Gap junction is an intercellular communication pathway [43-45]. In the gap between the connecting points of two cells, a small molecule is allowed to flow directly from one cell to another through the gap. These channels regulate the propagation of information molecules between cells through gap junctions. Thus receiver bio-nanomachines can be targeted by selecting where gap junction channels lead.
Molecular motors and microtubules
Microtubules self-organize into a network and motor proteins actively transport information molecules along tracks of the microtubules. The specific patterns of microtubule filaments can be designed to form a pathway to direct molecular motors to target locations of the network, just like the way that trains and tracks work.
Self-propelling organisms like bacteria can function as transport molecule . For example, bacteria can be guided by the concentration gradient of attractant molecules to move toward a receiver in the environment. The attractant molecules, generated by the receiver, function as guide molecules to influence the direction in which the transport molecules move to the receiver through the environment.
DNA or RNA
As shown in the previous subsection, DNA and RNA chains are both made of 4 kinds of Deoxyribonucleic acids or Ribonuccleic acids with different bases. Above all, these Pairing of bases is only possible in a specific way, for DNA is A(adenine) with T(thymine), G(guanine) with C(cytosine), and for RNA is A(adenine) with U(uracil), G(guanine) with C(cytosine). A DNA segment can function as a transport molecule with information molecules loading on it. With the fixed rule of base pairing, the transport DNA segment binds with a specific site of the target DNA segment in the receiver and therefore transfers the information molecules to the receiver.
Power source molecules
In MC, the processes of transmitting, receiving and propagation may require power . Sometimes the power is already present in the environment. Sometimes it is harvested from the environment through chemical or electrical reactions. There are some sophisticated energy supplying mechanisms relying on molecules in nature that we can used in MC. For instance, transmitters and receivers made from synthetic cells run on adenosine triphosphate (ATP) molecules which is already present in the environment .
Error correction components
When the information particles were detected by the receiver, they will not immediately disappear and exist for a period of time at the receiver side. Considering the pulse signal moduled by the number of information particles, the existing particles of the last pulse will affect the current information received, which is called ISI (Inter Symbol Interference). To correct the ISI, numerous methods in bio-system can be used as follows:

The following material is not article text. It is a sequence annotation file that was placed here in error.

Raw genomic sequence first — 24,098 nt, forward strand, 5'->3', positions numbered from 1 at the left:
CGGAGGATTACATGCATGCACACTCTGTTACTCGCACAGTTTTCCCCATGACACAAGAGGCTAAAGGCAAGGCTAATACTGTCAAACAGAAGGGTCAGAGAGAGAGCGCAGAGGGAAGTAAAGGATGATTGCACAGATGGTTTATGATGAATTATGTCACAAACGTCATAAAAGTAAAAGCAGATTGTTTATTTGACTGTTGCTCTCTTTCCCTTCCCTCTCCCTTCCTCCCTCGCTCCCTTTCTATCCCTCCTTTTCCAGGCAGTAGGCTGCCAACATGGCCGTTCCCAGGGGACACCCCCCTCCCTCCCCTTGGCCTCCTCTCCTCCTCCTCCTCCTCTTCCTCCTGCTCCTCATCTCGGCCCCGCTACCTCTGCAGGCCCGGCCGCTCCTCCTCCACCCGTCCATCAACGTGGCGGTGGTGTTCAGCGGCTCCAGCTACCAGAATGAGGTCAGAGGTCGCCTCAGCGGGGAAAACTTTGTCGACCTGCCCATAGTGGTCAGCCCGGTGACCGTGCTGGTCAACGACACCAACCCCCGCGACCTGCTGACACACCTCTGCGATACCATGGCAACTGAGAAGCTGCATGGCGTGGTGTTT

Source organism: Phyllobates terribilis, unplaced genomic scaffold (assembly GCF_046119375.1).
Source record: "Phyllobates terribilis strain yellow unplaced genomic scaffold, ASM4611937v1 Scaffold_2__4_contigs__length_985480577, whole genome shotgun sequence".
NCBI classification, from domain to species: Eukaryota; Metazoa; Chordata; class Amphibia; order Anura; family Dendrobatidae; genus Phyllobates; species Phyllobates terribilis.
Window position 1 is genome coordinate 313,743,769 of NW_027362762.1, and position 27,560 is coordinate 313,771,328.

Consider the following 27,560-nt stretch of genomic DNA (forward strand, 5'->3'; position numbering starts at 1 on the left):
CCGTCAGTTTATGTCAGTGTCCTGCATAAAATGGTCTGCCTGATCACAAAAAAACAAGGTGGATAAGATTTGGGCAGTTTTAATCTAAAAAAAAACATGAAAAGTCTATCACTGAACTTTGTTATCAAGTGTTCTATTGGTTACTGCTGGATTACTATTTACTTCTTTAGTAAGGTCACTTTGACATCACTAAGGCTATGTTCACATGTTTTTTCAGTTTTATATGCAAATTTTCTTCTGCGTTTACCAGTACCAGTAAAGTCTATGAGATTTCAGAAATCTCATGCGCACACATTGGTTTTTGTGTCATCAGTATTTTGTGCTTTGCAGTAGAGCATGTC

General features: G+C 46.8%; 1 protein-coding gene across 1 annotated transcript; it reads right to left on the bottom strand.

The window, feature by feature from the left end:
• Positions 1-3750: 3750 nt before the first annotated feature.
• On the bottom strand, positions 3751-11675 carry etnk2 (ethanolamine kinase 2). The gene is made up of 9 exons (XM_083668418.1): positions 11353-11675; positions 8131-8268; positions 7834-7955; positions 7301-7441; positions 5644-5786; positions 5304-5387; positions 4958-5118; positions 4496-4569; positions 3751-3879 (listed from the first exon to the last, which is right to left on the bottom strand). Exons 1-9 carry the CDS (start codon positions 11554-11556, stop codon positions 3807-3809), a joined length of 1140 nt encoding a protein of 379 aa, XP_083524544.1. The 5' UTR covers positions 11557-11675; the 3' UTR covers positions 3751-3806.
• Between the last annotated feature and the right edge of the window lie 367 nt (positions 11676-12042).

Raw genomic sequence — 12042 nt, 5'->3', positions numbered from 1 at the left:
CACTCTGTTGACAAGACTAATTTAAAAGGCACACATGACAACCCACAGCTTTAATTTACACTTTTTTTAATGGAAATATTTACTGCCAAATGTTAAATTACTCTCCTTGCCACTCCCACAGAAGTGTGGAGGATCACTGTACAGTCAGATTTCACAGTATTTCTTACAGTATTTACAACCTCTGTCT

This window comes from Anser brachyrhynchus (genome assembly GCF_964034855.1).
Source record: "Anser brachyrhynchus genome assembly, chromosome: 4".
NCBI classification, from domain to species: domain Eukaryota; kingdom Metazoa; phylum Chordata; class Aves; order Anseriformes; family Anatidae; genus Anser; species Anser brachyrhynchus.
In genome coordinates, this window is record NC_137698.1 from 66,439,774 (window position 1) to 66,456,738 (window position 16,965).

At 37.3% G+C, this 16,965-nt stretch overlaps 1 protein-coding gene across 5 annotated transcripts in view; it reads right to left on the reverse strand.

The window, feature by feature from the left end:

The enzyme is the initiator of the chemical reaction in the organism. For instance, at the receiver area of neuromuscular junction , there are some acetylcholinesterases (enzyme for Ach) breaking down the Ach molecules when they are accumulated to a certain concentration to avoid the cause of ISI.
Changes in PH in the environment
Comparing to electronic components, molecules are more sensitive to the degree of PH in the environment .The changes of PH in the environment may cause hydrolysis reaction, dehydration condensation reaction and other chemical reaction which degrade information molecules at receiver.
Binding and absorbing:
In nature, some receptors remove the information molecules from the environment through binding and absorbing. These mechanisms can be adopted in MC to degrade the unwanted information particles .
Theoretical Modeling of Molecular Communication
Theoretical models are the mathematical foundation of MC. They serve as the powerful tool in designing and analyzing new mechanisms as well as improving quality of MC. A number of channel models have been proposed based on different propagation schemes (e.g., diffusion, protein motor, micro-tubule Filament, and bacterium assisted). From the perspective of current MC research tendency. We categorize current theoretical models work into diffusion models and some other promising models such as active transport model. The model’s characteristics of pure diffusion, flow-assisted diffusion and diffusion with amplifier are discussed in the first subsection [16, 49]. The quality of different theoretical models of MC is evaluated in terms of some pivotal factors such as channel capacity, average latency and loss rate.